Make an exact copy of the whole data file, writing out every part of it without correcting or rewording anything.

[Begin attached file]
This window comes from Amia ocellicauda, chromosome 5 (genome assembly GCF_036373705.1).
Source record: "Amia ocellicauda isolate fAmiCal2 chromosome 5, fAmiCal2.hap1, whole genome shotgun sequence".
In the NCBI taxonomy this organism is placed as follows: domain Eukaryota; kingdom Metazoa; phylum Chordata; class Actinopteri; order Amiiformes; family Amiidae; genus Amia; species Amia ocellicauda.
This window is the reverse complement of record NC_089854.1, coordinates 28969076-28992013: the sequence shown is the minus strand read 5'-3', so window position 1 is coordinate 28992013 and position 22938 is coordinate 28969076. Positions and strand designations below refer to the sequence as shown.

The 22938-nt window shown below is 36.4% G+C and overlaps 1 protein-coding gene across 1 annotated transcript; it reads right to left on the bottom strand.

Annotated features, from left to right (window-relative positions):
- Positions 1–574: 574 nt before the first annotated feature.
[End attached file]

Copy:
This window comes from Amia ocellicauda, chromosome 5 (genome assembly GCF_036373705.1).
Source record: "Amia ocellicauda isolate fAmiCal2 chromosome 5, fAmiCal2.hap1, whole genome shotgun sequence".
In the NCBI taxonomy this organism is placed as follows: domain Eukaryota; kingdom Metazoa; phylum Chordata; class Actinopteri; order Amiiformes; family Amiidae; genus Amia; species Amia ocellicauda.
This window is the reverse complement of record NC_089854.1, coordinates 28969076-28992013: the sequence shown is the minus strand read 5'-3', so window position 1 is coordinate 28992013 and position 22938 is coordinate 28969076. Positions and strand designations below refer to the sequence as shown.

The 22938-nt window shown below is 36.4% G+C and overlaps 1 protein-coding gene across 1 annotated transcript; it reads right to left on the bottom strand.

Annotated features, from left to right (window-relative positions):
- Positions 1–574: 574 nt before the first annotated feature.